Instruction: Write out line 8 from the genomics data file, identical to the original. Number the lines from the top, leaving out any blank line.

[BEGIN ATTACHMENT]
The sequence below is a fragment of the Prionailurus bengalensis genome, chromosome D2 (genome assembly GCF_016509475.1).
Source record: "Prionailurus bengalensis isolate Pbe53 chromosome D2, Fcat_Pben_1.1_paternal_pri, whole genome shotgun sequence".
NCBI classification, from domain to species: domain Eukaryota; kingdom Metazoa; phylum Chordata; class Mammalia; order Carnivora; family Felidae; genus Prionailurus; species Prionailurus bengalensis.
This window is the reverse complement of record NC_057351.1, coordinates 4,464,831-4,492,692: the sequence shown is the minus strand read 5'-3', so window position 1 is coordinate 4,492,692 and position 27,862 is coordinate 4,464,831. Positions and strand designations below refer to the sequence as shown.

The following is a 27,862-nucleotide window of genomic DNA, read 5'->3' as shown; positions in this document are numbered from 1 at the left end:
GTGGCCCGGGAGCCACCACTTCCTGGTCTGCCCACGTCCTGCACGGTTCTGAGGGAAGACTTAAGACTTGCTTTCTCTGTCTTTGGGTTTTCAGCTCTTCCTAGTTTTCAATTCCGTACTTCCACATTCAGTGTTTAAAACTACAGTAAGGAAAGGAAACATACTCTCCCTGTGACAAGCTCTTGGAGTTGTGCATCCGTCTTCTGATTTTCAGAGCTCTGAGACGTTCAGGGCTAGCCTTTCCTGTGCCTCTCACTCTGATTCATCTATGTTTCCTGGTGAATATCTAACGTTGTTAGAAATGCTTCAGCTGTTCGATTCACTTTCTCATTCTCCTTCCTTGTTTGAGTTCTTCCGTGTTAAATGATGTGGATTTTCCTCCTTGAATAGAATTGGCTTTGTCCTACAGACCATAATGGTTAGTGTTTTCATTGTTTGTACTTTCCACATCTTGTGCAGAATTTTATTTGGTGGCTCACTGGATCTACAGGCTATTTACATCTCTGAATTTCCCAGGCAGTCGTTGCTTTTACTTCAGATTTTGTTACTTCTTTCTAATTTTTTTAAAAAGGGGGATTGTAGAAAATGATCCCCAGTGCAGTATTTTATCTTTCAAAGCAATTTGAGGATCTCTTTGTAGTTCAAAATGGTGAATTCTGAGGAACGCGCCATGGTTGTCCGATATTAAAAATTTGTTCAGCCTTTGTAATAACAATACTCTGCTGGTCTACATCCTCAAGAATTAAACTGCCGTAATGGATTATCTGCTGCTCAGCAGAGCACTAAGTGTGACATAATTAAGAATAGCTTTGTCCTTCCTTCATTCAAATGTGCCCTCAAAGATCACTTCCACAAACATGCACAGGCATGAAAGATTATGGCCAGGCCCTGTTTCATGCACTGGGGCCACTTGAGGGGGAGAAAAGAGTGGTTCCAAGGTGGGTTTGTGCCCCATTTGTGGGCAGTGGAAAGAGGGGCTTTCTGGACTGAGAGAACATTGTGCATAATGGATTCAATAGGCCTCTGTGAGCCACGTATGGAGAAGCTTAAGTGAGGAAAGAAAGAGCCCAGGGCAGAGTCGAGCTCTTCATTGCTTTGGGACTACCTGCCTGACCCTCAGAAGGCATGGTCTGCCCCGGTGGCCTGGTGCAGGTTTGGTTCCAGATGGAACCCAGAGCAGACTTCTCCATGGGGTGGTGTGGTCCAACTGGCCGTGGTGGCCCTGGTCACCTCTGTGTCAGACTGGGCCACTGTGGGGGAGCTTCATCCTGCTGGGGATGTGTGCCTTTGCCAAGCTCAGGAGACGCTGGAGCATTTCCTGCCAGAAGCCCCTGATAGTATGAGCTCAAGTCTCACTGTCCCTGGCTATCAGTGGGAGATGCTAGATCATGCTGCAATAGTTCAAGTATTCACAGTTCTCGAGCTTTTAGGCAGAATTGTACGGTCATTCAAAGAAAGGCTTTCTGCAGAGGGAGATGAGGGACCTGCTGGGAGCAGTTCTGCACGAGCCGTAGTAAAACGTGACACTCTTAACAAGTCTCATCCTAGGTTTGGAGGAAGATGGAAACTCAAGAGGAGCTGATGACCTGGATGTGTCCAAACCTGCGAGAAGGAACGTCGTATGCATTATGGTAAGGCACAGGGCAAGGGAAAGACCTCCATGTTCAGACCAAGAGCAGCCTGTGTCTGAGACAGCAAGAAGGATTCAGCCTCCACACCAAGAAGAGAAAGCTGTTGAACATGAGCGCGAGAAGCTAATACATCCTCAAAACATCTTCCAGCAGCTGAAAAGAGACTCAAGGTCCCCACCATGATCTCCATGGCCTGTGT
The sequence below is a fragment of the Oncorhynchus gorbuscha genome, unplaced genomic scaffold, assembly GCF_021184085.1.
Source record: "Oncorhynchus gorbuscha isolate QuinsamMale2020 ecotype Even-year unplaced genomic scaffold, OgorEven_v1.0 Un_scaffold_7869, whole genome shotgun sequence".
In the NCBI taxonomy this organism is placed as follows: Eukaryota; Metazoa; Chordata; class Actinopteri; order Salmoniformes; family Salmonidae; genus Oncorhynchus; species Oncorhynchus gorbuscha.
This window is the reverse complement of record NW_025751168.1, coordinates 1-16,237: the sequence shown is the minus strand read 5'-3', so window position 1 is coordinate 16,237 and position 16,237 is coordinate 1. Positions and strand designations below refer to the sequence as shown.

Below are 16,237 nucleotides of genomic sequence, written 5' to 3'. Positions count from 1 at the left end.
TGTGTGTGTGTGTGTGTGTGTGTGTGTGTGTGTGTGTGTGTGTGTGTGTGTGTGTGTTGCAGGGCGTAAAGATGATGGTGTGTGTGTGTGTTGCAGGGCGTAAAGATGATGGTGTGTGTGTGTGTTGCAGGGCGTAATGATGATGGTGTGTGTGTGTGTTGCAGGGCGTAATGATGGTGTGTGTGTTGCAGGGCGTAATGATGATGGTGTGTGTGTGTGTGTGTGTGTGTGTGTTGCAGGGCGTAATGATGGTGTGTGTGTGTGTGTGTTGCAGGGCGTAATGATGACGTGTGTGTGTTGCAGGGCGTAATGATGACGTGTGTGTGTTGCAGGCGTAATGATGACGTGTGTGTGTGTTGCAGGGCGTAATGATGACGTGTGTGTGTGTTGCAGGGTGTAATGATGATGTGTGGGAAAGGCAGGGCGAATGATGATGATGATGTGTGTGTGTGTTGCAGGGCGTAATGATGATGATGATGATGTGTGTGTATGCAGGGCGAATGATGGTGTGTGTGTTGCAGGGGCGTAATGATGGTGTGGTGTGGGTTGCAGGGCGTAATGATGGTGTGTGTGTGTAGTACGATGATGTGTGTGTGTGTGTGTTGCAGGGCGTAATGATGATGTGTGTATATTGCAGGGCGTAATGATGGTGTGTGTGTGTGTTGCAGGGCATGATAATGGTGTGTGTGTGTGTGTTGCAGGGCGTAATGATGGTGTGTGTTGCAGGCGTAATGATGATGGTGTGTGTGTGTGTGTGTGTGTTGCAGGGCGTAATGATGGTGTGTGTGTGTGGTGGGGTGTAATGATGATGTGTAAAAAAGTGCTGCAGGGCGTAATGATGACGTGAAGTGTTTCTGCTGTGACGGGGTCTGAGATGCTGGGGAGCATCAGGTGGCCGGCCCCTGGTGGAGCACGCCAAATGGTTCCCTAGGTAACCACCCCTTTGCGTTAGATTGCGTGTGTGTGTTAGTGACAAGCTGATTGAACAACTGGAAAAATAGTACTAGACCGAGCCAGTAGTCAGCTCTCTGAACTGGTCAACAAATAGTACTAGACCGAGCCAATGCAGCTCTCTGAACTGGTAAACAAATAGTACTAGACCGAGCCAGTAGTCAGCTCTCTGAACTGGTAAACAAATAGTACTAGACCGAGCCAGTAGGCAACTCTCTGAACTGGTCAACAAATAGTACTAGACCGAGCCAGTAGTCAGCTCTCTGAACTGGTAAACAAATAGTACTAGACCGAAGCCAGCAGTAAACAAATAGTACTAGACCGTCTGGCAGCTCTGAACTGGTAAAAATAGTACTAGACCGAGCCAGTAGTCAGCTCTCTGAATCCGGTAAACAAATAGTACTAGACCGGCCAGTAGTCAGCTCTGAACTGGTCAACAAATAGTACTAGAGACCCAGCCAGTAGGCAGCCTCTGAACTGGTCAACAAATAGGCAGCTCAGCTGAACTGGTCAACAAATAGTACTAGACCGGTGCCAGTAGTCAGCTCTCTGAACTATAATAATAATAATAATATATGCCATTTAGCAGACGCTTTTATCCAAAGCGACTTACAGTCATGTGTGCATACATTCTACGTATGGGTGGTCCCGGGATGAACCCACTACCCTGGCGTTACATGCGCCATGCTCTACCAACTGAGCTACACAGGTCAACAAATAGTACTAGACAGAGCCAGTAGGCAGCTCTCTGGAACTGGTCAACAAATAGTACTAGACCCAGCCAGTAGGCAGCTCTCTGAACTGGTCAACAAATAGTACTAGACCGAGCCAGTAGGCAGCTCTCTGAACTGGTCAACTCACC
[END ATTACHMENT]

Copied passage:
Source record: "Oncorhynchus gorbuscha isolate QuinsamMale2020 ecotype Even-year unplaced genomic scaffold, OgorEven_v1.0 Un_scaffold_7869, whole genome shotgun sequence".